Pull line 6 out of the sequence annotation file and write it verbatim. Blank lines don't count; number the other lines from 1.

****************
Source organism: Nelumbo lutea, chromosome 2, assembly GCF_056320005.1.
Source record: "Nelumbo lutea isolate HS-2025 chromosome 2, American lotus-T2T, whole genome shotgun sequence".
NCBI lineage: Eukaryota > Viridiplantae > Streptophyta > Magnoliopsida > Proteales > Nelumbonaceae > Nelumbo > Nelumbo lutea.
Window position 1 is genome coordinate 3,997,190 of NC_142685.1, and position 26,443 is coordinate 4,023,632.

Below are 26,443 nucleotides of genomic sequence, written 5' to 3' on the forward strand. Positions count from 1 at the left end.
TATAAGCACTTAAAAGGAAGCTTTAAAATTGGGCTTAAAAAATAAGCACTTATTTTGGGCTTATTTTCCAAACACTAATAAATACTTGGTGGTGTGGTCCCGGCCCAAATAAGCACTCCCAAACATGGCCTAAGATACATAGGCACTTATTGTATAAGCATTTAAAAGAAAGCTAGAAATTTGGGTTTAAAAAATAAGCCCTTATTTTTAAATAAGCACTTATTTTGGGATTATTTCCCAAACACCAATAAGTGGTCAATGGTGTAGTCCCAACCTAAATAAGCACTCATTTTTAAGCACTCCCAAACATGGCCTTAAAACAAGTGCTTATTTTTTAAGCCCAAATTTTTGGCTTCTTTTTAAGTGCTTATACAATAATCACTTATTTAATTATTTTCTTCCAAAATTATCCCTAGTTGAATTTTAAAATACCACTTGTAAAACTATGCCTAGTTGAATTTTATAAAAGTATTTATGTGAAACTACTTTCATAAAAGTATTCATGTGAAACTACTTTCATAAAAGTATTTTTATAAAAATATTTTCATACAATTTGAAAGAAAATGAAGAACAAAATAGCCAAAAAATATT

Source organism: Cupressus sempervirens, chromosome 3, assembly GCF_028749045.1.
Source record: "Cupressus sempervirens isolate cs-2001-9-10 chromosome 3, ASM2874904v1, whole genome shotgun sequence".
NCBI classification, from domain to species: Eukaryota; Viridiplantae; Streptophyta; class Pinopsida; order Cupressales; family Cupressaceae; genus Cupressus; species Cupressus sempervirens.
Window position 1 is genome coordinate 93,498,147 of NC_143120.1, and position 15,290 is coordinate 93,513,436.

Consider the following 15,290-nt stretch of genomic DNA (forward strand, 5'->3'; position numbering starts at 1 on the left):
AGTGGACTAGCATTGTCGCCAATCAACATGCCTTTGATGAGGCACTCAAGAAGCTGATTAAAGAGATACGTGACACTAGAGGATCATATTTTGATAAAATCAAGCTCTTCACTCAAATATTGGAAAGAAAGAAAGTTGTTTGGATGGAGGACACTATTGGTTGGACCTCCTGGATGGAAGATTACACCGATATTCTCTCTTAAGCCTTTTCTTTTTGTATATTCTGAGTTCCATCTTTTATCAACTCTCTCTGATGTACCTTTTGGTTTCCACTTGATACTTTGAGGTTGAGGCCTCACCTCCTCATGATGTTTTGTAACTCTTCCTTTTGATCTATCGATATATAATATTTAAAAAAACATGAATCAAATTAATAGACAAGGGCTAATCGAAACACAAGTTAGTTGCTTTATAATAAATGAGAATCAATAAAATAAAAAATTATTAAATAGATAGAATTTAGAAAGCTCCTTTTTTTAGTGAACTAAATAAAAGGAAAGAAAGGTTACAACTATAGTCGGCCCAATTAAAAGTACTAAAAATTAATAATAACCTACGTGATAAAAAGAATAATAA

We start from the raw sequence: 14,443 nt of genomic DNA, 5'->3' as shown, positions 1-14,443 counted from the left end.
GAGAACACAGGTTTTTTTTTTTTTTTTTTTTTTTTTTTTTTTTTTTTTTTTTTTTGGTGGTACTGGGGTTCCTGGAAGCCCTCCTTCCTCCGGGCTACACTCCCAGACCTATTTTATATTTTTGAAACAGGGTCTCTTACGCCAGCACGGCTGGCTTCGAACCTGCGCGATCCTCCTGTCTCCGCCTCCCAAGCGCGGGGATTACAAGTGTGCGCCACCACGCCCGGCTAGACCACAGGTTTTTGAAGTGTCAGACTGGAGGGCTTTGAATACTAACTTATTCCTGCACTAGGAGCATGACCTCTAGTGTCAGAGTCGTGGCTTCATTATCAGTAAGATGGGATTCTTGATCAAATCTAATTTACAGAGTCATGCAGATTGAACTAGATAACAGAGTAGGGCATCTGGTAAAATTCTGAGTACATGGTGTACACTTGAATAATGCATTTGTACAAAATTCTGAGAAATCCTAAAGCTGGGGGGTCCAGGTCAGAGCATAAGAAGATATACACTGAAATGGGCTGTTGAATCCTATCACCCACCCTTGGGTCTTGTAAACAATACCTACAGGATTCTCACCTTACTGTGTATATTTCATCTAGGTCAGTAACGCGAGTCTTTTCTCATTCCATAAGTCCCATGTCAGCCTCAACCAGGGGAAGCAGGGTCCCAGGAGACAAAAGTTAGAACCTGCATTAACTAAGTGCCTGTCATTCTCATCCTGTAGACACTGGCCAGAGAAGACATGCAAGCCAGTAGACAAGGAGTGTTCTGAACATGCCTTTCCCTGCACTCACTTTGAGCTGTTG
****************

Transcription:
TATAAGCACTTAAAAGGAAGCTTTAAAATTGGGCTTAAAAAATAAGCACTTATTTTGGGCTTATTTTCCAAACACTAATAAATACTTGGTGGTGTGGTCCCGGCCCAAATAAGCACTCCCAAACATGGCCTAAGATACATAGGCACTTATTGTATAAGCATTTAAAAGAAAGCTAGAAATTTGGGTTTAAAAAATAAGCCCTTATTTTTAAATAAGCACTTATTTTGGGATTATTTCCCAAACACCAATAAGTGGTCAATGGTGTAGTCCCAACCTAAATAAGCACTCATTTTTAAGCACTCCCAAACATGGCCTTAAAACAAGTGCTTATTTTTTAAGCCCAAATTTTTGGCTTCTTTTTAAGTGCTTATACAATAATCACTTATTTAATTATTTTCTTCCAAAATTATCCCTAGTTGAATTTTAAAATACCACTTGTAAAACTATGCCTAGTTGAATTTTATAAAAGTATTTATGTGAAACTACTTTCATAAAAGTATTCATGTGAAACTACTTTCATAAAAGTATTTTTATAAAAATATTTTCATACAATTTGAAAGAAAATGAAGAACAAAATAGCCAAAAAATATT